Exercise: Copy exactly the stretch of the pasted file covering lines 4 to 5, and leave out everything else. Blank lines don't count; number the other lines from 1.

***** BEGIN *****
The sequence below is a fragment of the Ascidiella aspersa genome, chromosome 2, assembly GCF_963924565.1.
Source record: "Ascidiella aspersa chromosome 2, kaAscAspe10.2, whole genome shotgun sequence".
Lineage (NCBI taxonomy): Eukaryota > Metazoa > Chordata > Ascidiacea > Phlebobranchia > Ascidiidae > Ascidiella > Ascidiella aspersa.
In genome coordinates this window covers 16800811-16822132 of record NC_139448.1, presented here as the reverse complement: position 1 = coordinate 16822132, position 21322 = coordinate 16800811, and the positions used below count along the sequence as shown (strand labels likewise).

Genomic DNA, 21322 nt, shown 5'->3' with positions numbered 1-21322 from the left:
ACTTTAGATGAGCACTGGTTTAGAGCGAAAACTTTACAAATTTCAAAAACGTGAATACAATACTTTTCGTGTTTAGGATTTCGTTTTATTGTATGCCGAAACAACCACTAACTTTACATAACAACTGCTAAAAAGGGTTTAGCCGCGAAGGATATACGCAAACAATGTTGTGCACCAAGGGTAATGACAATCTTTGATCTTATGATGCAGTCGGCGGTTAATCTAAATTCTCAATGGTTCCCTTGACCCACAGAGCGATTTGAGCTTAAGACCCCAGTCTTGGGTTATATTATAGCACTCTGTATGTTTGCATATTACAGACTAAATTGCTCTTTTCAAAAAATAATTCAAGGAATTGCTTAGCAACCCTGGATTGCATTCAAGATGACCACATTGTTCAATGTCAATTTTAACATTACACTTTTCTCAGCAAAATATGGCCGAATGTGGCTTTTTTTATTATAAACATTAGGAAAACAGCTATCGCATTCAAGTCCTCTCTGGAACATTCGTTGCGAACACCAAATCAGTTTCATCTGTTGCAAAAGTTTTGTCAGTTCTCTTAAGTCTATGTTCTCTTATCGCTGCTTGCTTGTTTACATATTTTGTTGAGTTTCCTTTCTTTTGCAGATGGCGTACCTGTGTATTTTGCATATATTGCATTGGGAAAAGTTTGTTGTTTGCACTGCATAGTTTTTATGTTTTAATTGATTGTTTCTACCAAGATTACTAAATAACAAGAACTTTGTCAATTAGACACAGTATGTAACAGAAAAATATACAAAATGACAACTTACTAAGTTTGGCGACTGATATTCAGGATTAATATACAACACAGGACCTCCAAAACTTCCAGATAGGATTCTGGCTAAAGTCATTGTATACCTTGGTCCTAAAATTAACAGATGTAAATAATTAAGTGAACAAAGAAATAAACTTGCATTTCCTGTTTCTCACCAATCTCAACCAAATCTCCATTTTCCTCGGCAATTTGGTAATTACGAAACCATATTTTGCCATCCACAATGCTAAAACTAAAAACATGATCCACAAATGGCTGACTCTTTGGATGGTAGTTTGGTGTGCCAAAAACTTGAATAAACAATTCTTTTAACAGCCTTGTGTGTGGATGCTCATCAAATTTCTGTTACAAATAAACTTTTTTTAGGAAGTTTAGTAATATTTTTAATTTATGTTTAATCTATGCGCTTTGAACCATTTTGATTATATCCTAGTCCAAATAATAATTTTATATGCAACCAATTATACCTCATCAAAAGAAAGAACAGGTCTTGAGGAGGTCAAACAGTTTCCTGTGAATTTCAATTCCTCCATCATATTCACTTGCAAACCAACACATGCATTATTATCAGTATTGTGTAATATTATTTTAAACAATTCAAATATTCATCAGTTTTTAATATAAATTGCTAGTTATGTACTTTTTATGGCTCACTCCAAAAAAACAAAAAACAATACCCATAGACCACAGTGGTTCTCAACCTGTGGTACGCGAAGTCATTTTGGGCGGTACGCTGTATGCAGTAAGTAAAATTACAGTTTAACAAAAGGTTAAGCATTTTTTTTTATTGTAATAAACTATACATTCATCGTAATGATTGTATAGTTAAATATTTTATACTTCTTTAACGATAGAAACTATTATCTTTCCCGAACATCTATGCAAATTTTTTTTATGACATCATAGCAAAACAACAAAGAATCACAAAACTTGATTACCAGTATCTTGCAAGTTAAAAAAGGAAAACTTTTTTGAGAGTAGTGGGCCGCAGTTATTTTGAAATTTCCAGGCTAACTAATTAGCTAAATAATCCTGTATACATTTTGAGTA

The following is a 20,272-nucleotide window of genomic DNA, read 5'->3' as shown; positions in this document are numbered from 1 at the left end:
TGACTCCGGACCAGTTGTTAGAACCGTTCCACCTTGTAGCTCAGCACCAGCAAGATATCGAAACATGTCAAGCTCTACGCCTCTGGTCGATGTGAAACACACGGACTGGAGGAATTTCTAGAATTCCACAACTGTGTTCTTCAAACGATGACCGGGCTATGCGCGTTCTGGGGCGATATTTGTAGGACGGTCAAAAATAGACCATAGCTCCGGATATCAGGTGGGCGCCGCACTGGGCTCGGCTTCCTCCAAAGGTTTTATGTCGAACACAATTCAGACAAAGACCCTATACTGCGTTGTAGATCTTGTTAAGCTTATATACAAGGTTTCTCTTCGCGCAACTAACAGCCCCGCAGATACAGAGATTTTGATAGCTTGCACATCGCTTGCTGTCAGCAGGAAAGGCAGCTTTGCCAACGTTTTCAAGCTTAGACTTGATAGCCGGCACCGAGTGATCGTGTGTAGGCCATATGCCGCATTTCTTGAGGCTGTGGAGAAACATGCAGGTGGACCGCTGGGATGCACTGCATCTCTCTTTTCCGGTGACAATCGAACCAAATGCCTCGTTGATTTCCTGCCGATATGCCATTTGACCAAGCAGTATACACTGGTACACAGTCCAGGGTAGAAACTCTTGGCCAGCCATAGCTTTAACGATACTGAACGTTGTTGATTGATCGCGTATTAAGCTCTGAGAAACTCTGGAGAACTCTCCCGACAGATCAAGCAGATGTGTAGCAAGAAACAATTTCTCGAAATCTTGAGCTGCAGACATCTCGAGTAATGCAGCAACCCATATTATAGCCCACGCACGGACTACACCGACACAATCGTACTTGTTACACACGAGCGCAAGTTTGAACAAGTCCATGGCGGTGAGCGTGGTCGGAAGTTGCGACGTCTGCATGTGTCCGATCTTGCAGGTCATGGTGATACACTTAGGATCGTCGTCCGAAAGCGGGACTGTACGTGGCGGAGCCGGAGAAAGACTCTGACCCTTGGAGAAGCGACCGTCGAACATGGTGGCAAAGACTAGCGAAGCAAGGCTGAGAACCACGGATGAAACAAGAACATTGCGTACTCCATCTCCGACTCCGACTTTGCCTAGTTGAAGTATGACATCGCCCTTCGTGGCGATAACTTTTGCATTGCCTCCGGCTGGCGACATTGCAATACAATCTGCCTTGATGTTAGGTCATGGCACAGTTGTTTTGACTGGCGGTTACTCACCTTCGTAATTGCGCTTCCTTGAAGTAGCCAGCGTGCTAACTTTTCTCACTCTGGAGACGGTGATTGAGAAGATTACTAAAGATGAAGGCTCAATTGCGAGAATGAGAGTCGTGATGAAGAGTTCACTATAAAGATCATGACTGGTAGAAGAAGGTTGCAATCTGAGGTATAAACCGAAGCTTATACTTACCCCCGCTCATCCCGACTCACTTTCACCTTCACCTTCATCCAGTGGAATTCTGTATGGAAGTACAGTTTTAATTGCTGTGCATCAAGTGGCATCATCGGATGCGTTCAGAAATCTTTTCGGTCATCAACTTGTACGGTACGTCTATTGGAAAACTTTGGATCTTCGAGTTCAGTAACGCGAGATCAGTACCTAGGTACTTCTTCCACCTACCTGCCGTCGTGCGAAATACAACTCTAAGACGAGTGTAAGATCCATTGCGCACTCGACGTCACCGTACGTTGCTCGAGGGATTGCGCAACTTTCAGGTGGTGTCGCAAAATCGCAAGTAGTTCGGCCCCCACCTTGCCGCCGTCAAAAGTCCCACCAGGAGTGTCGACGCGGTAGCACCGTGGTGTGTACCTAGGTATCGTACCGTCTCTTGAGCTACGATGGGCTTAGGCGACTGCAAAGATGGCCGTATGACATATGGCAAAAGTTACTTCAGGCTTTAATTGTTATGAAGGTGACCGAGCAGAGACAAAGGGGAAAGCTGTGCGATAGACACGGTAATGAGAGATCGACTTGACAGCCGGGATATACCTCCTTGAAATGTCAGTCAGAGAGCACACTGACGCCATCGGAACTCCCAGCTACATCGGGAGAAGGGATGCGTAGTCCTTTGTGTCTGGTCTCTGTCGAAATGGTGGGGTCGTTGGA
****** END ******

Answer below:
In genome coordinates this window covers 16800811-16822132 of record NC_139448.1, presented here as the reverse complement: position 1 = coordinate 16822132, position 21322 = coordinate 16800811, and the positions used below count along the sequence as shown (strand labels likewise).

Genomic DNA, 21322 nt, shown 5'->3' with positions numbered 1-21322 from the left: